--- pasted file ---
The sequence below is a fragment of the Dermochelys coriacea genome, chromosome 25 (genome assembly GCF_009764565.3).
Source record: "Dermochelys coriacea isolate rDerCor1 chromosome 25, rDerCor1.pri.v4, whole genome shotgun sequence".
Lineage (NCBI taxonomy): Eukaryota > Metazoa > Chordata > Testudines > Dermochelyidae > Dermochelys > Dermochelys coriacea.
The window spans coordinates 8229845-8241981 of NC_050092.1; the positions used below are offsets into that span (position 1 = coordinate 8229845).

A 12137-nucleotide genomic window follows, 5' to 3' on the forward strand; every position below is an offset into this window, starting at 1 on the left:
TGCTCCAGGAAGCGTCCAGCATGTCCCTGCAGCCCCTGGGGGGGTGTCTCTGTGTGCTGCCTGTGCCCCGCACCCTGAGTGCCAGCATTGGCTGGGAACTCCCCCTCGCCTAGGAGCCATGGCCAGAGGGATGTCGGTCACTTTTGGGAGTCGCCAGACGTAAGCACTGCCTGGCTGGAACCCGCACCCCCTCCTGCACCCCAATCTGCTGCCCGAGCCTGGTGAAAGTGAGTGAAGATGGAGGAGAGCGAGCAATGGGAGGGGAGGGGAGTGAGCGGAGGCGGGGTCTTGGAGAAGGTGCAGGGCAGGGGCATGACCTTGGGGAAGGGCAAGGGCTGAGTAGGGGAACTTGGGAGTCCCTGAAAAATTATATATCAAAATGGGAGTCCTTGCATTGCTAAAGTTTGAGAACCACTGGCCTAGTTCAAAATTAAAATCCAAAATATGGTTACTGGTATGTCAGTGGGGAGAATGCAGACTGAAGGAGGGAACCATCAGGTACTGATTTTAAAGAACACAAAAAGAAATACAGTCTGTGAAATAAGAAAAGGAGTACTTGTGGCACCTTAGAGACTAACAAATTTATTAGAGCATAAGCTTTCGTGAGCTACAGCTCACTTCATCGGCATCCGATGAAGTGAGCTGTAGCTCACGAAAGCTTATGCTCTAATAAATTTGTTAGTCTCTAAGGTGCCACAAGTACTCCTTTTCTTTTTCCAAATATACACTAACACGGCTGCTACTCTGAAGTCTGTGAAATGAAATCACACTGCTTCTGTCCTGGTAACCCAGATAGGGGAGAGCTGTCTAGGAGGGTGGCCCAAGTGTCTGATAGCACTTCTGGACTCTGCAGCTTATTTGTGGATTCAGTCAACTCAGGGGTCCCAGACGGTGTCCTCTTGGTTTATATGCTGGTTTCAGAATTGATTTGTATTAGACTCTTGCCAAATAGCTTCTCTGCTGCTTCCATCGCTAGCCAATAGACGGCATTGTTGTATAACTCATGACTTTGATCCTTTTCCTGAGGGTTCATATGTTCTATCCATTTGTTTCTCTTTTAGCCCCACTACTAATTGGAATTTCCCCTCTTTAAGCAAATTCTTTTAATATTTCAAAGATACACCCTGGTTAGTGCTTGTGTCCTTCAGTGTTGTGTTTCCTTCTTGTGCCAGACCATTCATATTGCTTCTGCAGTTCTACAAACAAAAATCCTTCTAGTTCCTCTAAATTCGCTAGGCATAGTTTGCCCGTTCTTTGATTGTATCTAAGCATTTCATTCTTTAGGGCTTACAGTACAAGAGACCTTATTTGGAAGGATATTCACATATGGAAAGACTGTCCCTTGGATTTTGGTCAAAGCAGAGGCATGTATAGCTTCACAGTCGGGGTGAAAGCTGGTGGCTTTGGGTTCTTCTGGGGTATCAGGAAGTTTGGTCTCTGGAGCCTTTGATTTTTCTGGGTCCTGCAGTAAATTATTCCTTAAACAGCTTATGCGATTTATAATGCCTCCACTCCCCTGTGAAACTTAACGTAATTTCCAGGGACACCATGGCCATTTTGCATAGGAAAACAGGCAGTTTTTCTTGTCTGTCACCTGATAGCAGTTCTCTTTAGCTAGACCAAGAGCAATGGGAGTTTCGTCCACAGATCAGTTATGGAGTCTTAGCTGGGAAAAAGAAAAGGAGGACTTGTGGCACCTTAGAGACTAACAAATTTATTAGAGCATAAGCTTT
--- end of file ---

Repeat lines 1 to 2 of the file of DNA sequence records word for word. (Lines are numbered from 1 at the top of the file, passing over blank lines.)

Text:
The sequence below is a fragment of the Dermochelys coriacea genome, chromosome 25 (genome assembly GCF_009764565.3).
Source record: "Dermochelys coriacea isolate rDerCor1 chromosome 25, rDerCor1.pri.v4, whole genome shotgun sequence".